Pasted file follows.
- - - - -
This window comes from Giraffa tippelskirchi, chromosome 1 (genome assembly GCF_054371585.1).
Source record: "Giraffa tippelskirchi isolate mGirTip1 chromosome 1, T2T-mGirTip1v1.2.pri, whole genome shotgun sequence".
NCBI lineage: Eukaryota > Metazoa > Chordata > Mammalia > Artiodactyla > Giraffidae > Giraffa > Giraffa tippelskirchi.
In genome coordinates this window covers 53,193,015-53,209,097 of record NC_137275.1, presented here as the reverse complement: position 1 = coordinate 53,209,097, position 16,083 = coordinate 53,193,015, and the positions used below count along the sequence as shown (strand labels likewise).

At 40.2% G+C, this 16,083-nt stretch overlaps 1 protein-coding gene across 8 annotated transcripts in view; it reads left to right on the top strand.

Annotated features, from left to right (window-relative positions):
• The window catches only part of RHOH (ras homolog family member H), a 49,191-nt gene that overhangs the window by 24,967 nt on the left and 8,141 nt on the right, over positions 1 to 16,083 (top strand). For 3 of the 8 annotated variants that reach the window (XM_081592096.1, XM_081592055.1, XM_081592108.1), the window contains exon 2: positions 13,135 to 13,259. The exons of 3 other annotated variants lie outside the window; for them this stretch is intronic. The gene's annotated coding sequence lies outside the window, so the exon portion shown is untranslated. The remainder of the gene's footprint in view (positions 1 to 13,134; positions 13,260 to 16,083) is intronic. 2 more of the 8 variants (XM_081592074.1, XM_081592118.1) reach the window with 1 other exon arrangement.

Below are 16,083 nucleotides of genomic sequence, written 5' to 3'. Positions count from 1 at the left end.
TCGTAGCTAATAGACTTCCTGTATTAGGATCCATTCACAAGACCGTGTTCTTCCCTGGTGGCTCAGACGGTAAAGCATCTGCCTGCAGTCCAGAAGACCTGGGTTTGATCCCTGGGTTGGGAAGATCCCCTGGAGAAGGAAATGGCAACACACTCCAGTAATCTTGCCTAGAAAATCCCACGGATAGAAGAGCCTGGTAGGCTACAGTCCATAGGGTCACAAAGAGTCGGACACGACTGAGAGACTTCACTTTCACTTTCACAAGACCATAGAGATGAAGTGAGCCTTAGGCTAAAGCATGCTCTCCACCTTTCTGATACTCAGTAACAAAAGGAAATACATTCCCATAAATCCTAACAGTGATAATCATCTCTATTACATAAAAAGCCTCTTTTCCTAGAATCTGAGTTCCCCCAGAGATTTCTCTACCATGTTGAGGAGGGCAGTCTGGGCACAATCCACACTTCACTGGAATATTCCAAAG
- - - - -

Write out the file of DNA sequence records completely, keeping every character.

This window comes from Giraffa tippelskirchi, chromosome 1 (genome assembly GCF_054371585.1).
Source record: "Giraffa tippelskirchi isolate mGirTip1 chromosome 1, T2T-mGirTip1v1.2.pri, whole genome shotgun sequence".
NCBI lineage: Eukaryota > Metazoa > Chordata > Mammalia > Artiodactyla > Giraffidae > Giraffa > Giraffa tippelskirchi.
In genome coordinates this window covers 53,193,015-53,209,097 of record NC_137275.1, presented here as the reverse complement: position 1 = coordinate 53,209,097, position 16,083 = coordinate 53,193,015, and the positions used below count along the sequence as shown (strand labels likewise).

At 40.2% G+C, this 16,083-nt stretch overlaps 1 protein-coding gene across 8 annotated transcripts in view; it reads left to right on the top strand.

Annotated features, from left to right (window-relative positions):
• The window catches only part of RHOH (ras homolog family member H), a 49,191-nt gene that overhangs the window by 24,967 nt on the left and 8,141 nt on the right, over positions 1 to 16,083 (top strand). For 3 of the 8 annotated variants that reach the window (XM_081592096.1, XM_081592055.1, XM_081592108.1), the window contains exon 2: positions 13,135 to 13,259. The exons of 3 other annotated variants lie outside the window; for them this stretch is intronic. The gene's annotated coding sequence lies outside the window, so the exon portion shown is untranslated. The remainder of the gene's footprint in view (positions 1 to 13,134; positions 13,260 to 16,083) is intronic. 2 more of the 8 variants (XM_081592074.1, XM_081592118.1) reach the window with 1 other exon arrangement.

Below are 16,083 nucleotides of genomic sequence, written 5' to 3'. Positions count from 1 at the left end.
TCGTAGCTAATAGACTTCCTGTATTAGGATCCATTCACAAGACCGTGTTCTTCCCTGGTGGCTCAGACGGTAAAGCATCTGCCTGCAGTCCAGAAGACCTGGGTTTGATCCCTGGGTTGGGAAGATCCCCTGGAGAAGGAAATGGCAACACACTCCAGTAATCTTGCCTAGAAAATCCCACGGATAGAAGAGCCTGGTAGGCTACAGTCCATAGGGTCACAAAGAGTCGGACACGACTGAGAGACTTCACTTTCACTTTCACAAGACCATAGAGATGAAGTGAGCCTTAGGCTAAAGCATGCTCTCCACCTTTCTGATACTCAGTAACAAAAGGAAATACATTCCCATAAATCCTAACAGTGATAATCATCTCTATTACATAAAAAGCCTCTTTTCCTAGAATCTGAGTTCCCCCAGAGATTTCTCTACCATGTTGAGGAGGGCAGTCTGGGCACAATCCACACTTCACTGGAATATTCCAAAG